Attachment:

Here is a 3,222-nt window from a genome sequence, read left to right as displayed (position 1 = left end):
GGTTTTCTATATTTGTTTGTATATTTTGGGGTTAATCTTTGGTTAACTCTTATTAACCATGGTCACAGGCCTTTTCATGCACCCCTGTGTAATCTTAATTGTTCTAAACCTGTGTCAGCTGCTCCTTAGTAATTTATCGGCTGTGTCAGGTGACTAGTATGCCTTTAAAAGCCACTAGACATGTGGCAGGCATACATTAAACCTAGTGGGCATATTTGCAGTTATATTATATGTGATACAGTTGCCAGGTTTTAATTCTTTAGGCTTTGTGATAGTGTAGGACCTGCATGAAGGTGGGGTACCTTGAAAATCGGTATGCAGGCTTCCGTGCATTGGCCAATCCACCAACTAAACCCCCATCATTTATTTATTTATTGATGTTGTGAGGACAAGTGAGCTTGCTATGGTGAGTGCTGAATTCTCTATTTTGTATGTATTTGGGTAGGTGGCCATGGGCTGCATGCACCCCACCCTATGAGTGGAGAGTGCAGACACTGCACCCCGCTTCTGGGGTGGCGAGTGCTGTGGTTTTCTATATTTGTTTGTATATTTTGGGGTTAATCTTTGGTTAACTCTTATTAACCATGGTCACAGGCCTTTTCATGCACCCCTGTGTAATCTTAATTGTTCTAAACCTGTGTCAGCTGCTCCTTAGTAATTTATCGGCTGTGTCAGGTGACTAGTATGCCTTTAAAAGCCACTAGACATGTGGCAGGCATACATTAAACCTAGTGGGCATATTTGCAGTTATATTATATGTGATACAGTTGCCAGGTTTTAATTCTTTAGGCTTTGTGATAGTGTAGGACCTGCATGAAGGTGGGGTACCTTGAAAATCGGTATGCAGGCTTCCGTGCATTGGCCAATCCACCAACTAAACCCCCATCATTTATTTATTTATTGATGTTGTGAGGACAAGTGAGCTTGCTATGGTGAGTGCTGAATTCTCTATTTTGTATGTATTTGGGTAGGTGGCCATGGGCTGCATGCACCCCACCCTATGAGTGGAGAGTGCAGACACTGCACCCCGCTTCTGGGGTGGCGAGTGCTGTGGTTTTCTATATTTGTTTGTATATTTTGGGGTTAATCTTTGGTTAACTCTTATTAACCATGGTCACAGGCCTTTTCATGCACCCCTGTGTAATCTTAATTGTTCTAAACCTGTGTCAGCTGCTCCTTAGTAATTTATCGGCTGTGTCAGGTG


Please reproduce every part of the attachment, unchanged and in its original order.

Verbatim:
Here is a 3,222-nt window from a genome sequence, read left to right as displayed (position 1 = left end):
GGTTTTCTATATTTGTTTGTATATTTTGGGGTTAATCTTTGGTTAACTCTTATTAACCATGGTCACAGGCCTTTTCATGCACCCCTGTGTAATCTTAATTGTTCTAAACCTGTGTCAGCTGCTCCTTAGTAATTTATCGGCTGTGTCAGGTGACTAGTATGCCTTTAAAAGCCACTAGACATGTGGCAGGCATACATTAAACCTAGTGGGCATATTTGCAGTTATATTATATGTGATACAGTTGCCAGGTTTTAATTCTTTAGGCTTTGTGATAGTGTAGGACCTGCATGAAGGTGGGGTACCTTGAAAATCGGTATGCAGGCTTCCGTGCATTGGCCAATCCACCAACTAAACCCCCATCATTTATTTATTTATTGATGTTGTGAGGACAAGTGAGCTTGCTATGGTGAGTGCTGAATTCTCTATTTTGTATGTATTTGGGTAGGTGGCCATGGGCTGCATGCACCCCACCCTATGAGTGGAGAGTGCAGACACTGCACCCCGCTTCTGGGGTGGCGAGTGCTGTGGTTTTCTATATTTGTTTGTATATTTTGGGGTTAATCTTTGGTTAACTCTTATTAACCATGGTCACAGGCCTTTTCATGCACCCCTGTGTAATCTTAATTGTTCTAAACCTGTGTCAGCTGCTCCTTAGTAATTTATCGGCTGTGTCAGGTGACTAGTATGCCTTTAAAAGCCACTAGACATGTGGCAGGCATACATTAAACCTAGTGGGCATATTTGCAGTTATATTATATGTGATACAGTTGCCAGGTTTTAATTCTTTAGGCTTTGTGATAGTGTAGGACCTGCATGAAGGTGGGGTACCTTGAAAATCGGTATGCAGGCTTCCGTGCATTGGCCAATCCACCAACTAAACCCCCATCATTTATTTATTTATTGATGTTGTGAGGACAAGTGAGCTTGCTATGGTGAGTGCTGAATTCTCTATTTTGTATGTATTTGGGTAGGTGGCCATGGGCTGCATGCACCCCACCCTATGAGTGGAGAGTGCAGACACTGCACCCCGCTTCTGGGGTGGCGAGTGCTGTGGTTTTCTATATTTGTTTGTATATTTTGGGGTTAATCTTTGGTTAACTCTTATTAACCATGGTCACAGGCCTTTTCATGCACCCCTGTGTAATCTTAATTGTTCTAAACCTGTGTCAGCTGCTCCTTAGTAATTTATCGGCTGTGTCAGGTG